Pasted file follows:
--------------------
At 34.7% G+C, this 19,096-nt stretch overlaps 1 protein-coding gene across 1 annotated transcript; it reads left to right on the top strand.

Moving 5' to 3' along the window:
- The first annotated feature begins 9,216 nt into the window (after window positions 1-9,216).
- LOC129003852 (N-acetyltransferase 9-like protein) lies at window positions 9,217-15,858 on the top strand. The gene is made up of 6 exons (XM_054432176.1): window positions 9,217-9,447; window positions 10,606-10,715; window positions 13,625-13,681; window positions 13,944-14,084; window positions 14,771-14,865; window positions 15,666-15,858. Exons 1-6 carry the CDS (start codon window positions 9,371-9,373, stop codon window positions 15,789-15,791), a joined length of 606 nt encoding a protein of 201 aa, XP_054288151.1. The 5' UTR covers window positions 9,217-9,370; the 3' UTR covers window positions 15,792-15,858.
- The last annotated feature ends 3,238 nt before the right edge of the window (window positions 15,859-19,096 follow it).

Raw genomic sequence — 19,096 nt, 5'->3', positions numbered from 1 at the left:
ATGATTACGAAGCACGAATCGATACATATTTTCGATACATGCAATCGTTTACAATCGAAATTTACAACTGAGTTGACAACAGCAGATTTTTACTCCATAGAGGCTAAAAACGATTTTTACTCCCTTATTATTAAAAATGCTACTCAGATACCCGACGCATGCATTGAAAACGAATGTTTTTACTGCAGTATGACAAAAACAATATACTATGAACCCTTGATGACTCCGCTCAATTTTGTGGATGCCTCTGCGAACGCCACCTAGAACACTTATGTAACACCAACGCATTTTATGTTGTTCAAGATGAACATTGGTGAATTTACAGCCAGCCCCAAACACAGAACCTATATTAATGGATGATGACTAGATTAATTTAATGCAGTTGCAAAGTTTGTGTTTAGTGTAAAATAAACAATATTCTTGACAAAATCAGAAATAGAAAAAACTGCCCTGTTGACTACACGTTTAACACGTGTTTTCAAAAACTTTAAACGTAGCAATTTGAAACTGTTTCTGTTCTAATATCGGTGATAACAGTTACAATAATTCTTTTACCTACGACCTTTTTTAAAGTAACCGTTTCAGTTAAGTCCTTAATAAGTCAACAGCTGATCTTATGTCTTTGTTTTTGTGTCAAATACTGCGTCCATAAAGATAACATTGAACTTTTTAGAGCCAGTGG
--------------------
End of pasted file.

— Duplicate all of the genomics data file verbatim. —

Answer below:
At 34.7% G+C, this 19,096-nt stretch overlaps 1 protein-coding gene across 1 annotated transcript; it reads left to right on the top strand.

Moving 5' to 3' along the window:
- The first annotated feature begins 9,216 nt into the window (after window positions 1-9,216).
- LOC129003852 (N-acetyltransferase 9-like protein) lies at window positions 9,217-15,858 on the top strand. The gene is made up of 6 exons (XM_054432176.1): window positions 9,217-9,447; window positions 10,606-10,715; window positions 13,625-13,681; window positions 13,944-14,084; window positions 14,771-14,865; window positions 15,666-15,858. Exons 1-6 carry the CDS (start codon window positions 9,371-9,373, stop codon window positions 15,789-15,791), a joined length of 606 nt encoding a protein of 201 aa, XP_054288151.1. The 5' UTR covers window positions 9,217-9,370; the 3' UTR covers window positions 15,792-15,858.
- The last annotated feature ends 3,238 nt before the right edge of the window (window positions 15,859-19,096 follow it).

Raw genomic sequence — 19,096 nt, 5'->3', positions numbered from 1 at the left:
ATGATTACGAAGCACGAATCGATACATATTTTCGATACATGCAATCGTTTACAATCGAAATTTACAACTGAGTTGACAACAGCAGATTTTTACTCCATAGAGGCTAAAAACGATTTTTACTCCCTTATTATTAAAAATGCTACTCAGATACCCGACGCATGCATTGAAAACGAATGTTTTTACTGCAGTATGACAAAAACAATATACTATGAACCCTTGATGACTCCGCTCAATTTTGTGGATGCCTCTGCGAACGCCACCTAGAACACTTATGTAACACCAACGCATTTTATGTTGTTCAAGATGAACATTGGTGAATTTACAGCCAGCCCCAAACACAGAACCTATATTAATGGATGATGACTAGATTAATTTAATGCAGTTGCAAAGTTTGTGTTTAGTGTAAAATAAACAATATTCTTGACAAAATCAGAAATAGAAAAAACTGCCCTGTTGACTACACGTTTAACACGTGTTTTCAAAAACTTTAAACGTAGCAATTTGAAACTGTTTCTGTTCTAATATCGGTGATAACAGTTACAATAATTCTTTTACCTACGACCTTTTTTAAAGTAACCGTTTCAGTTAAGTCCTTAATAAGTCAACAGCTGATCTTATGTCTTTGTTTTTGTGTCAAATACTGCGTCCATAAAGATAACATTGAACTTTTTAGAGCCAGTGG